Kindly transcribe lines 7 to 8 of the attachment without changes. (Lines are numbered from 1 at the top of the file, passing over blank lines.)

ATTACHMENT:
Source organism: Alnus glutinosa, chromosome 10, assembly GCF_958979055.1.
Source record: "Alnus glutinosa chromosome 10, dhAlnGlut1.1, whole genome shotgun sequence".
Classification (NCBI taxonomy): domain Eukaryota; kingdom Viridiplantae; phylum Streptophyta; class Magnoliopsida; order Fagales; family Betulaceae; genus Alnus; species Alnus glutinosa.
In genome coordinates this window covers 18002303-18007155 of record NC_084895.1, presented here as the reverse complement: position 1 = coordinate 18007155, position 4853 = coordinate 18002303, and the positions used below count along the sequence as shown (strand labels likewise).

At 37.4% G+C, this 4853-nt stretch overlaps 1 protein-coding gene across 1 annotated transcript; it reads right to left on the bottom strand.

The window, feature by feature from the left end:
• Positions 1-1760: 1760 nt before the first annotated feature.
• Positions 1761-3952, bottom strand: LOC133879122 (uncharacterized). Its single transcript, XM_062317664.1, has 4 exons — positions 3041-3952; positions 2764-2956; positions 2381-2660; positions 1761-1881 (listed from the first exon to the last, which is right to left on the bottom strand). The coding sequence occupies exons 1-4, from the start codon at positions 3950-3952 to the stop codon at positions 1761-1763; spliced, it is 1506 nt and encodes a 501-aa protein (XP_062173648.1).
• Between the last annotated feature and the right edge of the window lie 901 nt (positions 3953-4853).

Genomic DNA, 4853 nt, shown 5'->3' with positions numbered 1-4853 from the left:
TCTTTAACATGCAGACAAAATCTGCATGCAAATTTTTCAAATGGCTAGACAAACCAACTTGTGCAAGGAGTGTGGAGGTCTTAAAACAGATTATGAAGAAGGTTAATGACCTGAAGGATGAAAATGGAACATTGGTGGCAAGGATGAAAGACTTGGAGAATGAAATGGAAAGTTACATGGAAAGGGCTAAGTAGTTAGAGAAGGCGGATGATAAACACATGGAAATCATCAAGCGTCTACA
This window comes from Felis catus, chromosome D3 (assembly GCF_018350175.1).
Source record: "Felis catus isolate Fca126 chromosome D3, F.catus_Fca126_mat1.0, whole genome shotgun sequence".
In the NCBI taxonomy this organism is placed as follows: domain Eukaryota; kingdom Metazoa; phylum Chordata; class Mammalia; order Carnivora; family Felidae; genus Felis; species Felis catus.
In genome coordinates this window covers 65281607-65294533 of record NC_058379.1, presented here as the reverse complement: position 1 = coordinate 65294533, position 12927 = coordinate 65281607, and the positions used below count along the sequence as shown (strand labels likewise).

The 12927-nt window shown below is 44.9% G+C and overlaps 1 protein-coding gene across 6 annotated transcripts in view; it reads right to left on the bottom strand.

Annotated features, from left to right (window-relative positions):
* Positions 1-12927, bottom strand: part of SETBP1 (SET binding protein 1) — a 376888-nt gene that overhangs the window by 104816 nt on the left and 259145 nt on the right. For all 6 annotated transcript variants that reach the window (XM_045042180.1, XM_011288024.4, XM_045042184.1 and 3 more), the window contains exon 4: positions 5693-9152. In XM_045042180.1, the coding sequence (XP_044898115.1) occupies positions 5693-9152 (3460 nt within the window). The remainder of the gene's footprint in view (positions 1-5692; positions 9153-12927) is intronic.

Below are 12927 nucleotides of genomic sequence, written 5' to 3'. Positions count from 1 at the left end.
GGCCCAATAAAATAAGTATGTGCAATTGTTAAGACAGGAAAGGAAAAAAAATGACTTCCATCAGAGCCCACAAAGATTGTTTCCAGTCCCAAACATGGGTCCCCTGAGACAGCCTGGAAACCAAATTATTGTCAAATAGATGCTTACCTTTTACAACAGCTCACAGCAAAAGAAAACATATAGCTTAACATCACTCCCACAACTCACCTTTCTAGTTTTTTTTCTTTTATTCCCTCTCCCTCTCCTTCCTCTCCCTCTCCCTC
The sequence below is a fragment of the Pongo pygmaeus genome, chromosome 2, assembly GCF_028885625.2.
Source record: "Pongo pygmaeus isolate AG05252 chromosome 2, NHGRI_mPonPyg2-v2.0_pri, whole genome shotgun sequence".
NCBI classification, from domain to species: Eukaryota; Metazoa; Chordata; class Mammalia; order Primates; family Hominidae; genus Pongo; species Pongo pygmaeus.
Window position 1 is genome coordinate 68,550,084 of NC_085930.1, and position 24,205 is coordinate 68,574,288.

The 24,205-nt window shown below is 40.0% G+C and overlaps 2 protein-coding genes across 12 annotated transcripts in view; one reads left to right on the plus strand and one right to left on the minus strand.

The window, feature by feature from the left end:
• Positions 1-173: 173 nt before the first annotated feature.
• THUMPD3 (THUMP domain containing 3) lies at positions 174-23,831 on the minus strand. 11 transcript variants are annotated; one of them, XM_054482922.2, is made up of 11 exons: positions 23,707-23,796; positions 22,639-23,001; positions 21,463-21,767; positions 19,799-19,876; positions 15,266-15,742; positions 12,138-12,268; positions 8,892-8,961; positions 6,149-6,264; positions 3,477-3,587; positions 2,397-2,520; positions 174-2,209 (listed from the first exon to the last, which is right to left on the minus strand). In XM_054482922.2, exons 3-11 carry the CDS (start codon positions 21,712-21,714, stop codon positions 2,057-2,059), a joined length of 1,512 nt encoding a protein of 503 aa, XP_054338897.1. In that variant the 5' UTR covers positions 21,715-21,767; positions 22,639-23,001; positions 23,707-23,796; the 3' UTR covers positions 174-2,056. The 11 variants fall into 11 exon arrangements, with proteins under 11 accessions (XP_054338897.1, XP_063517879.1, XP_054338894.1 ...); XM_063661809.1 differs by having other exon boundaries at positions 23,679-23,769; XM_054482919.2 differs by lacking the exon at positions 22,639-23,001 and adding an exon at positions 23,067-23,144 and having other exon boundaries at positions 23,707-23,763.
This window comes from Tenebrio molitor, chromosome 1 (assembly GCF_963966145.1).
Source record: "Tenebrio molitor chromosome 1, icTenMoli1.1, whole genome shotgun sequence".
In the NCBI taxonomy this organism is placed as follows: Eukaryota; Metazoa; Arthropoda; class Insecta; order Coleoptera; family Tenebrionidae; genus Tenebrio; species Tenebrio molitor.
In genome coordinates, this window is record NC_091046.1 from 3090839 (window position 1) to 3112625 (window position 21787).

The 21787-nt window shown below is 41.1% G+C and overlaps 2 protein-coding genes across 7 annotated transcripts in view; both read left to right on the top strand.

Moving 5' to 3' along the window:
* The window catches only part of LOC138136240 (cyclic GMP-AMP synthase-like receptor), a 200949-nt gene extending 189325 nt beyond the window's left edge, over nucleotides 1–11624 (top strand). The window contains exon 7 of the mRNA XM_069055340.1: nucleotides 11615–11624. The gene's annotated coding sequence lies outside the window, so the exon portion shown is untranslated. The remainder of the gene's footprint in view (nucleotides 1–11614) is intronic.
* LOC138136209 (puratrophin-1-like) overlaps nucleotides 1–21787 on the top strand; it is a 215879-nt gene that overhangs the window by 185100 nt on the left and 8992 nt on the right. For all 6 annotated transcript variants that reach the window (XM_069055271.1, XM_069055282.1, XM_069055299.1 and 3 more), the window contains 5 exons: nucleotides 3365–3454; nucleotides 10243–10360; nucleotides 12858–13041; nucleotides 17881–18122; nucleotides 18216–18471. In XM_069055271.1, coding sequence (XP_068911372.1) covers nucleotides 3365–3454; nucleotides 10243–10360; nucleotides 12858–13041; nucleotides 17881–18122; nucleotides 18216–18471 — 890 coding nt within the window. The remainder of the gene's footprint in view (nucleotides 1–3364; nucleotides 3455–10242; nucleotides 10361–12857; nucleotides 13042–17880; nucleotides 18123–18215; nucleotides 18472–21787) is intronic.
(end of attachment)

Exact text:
• Positions 1-1760: 1760 nt before the first annotated feature.
• Positions 1761-3952, bottom strand: LOC133879122 (uncharacterized). Its single transcript, XM_062317664.1, has 4 exons — positions 3041-3952; positions 2764-2956; positions 2381-2660; positions 1761-1881 (listed from the first exon to the last, which is right to left on the bottom strand). The coding sequence occupies exons 1-4, from the start codon at positions 3950-3952 to the stop codon at positions 1761-1763; spliced, it is 1506 nt and encodes a 501-aa protein (XP_062173648.1).